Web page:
I've long held little respect for technical certifications. Part of that respect has always stemmed from how too many technical certifications tend to revolve around cramming, boot-camps, brain-dumps and a number of other techniques and tricks that tend to devalue technical certifications in general. Another part, for me, stems from how insanely hard it can be to try and gauge true technical aptitude and experience when the medium for doing so ends up being inane multiple-choice questions written in an effort to confuse and deceive instead of gauging understanding of the concepts at hand.
Image Source: cheezburger.com
But the Microsoft Certified Masters (MCM) was different. It was rigorous, required true hands-on understanding and knowledge, and every single MCM that I've interacted with is, in my experience, a hands-down, 'certified' Master of SQL Server. Stated simply, the MCM certification was something that completely earned my respect. So much so, that there’ve been a few times I’ve actually thought about actively pursuing it.
Which is why it initially came as such a surprise to see Microsoft abruptly end it in such poor fashion during a holiday weekend here in the United States (and during the weekend for pretty much the rest of the World). The SQL Server community has, unsurprisingly, had a lot to say about this announcement, as well as how to put it all into perspective.
Figured out what happened. Someone at Microsoft Learning confused “Raving Fans” with “Raging Fans”. #SQLMCM— Kendra Little (@Kendra_Little) September 9, 2013
To me though, the most stunning part of this whole debacle is how it must look to outsiders. Because in this case, Microsoft Learning has made a decision to retire (or kill) a certification process that cost roughly $20,000 per participant, and which only yielded a very tiny number of certified Masters. Consequently, you’d assume that many within the SQL Server community would have rejoiced at the prospect of cheaper and more accessible certification. Instead, the SQL Server community has mostly reacted with shock and outrage.
For those of us within the community, I think it's pretty easy to see why. First, we all value technical skill, acumen, and expertise above everything—and, hands-down, the MCM certification represented a viable means of certifying true mastery; obtain this certification and there was no doubt that you had 'arrived' in the minds of your peers and industry. Secondly, because of what this certification represented, members of the SQL Server community can't help but be shocked that Microsoft would simply destroy something that we held so 'sacred'—seemingly without any feedback or input from the community. (We're also all stricken by the horror of what it could have meant to invest $20,000 and obscene amounts of effort only to have Microsoft decide there was something 'better.')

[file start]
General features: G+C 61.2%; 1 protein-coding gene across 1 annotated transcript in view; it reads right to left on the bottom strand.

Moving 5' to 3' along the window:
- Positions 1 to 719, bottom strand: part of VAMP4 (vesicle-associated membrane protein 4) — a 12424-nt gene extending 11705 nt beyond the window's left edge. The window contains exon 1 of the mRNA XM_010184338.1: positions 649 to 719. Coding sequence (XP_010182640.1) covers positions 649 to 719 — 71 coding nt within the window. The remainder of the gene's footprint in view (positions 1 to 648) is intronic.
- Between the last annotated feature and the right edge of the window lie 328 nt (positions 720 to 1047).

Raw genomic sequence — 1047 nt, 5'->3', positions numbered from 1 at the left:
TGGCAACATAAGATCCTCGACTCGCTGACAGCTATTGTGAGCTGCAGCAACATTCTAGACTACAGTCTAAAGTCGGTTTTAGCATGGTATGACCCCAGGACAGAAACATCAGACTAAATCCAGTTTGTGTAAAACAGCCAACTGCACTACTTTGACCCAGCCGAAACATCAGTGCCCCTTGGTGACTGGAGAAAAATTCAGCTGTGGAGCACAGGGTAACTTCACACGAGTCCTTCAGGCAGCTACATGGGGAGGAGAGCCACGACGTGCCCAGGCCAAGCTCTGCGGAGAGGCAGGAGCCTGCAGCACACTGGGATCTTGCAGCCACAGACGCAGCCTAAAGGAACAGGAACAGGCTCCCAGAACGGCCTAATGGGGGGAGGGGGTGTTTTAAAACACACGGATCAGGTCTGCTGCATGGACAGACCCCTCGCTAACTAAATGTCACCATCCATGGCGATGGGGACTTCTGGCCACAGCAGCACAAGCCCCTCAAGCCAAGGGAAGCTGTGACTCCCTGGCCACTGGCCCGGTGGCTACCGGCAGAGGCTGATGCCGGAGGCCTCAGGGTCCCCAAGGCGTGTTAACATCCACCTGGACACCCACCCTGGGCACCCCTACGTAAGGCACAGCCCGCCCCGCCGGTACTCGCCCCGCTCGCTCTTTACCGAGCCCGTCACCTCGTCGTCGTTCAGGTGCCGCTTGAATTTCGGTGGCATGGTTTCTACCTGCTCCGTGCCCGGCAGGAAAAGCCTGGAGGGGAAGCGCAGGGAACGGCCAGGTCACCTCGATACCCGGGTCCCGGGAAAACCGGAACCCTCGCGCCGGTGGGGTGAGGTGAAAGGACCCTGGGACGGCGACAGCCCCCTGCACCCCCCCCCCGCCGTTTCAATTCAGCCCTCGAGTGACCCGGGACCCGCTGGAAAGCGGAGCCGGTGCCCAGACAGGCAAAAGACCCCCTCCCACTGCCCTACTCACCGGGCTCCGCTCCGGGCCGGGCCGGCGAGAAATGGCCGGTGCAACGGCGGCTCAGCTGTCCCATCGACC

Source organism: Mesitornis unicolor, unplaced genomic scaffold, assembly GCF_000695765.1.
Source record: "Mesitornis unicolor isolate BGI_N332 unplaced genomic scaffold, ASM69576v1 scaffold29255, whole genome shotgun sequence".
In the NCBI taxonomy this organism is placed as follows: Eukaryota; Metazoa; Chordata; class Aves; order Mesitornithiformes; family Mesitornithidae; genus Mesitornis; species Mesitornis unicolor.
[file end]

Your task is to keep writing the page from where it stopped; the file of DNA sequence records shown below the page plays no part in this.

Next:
Consequently, while there WERE significant problems with the MCM/MCA certifications ($20,000 and some of the requirements for travel to Redmond, etc., were prohibitive for far too many people outside (and within) the United States—and it’s pretty clear that Microsoft wanted a higher number of certified Masters), that's all been lost in the shuffle because this latest gaffe by Microsoft feels like it was 'out of touch' or something put into play by 'clueless bean counters.' Which sounds harsh—and is overly simplistic. But, by the same token, it's something that I think can and will happen when you remember that Microsoft’s organizational structure is commonly parodied as being fiercely competitive—internally, and when stack-rank and other internal abominations seems so hell-bent on trying to drive employees to try and squeeze revenue out of every single activity.
Org Chart Source/Credit: Manu Cornet, www.bonkersworld.net
Or, stated differently, I think that one of the reasons that this recent announcement really seed to 'come out of left field' is because it wasn't really aimed so much at improving the current certification problems and finding a better way to get more, driven, people into the certification process by lowering prices and reducing some of the physical limitations. Instead, it feels like it was driven by other agendas—agendas not in harmony with helping create, and certify, true masters of SQL Server (and other products). Which, in turn, is why this whole, abrupt, set of changes feels like throwing the baby out with the bath water. Yes, the bath water had gotten cold and needed to be changed—but the output of the MCM certification process is something the industry truly respected. Now, unfortunately, it's looking like Microsoft is truly throwing the baby out with the bathwater as it looks like future certifications will require less technical know-how, understanding, and proficiency—effectively, making them irrelevant.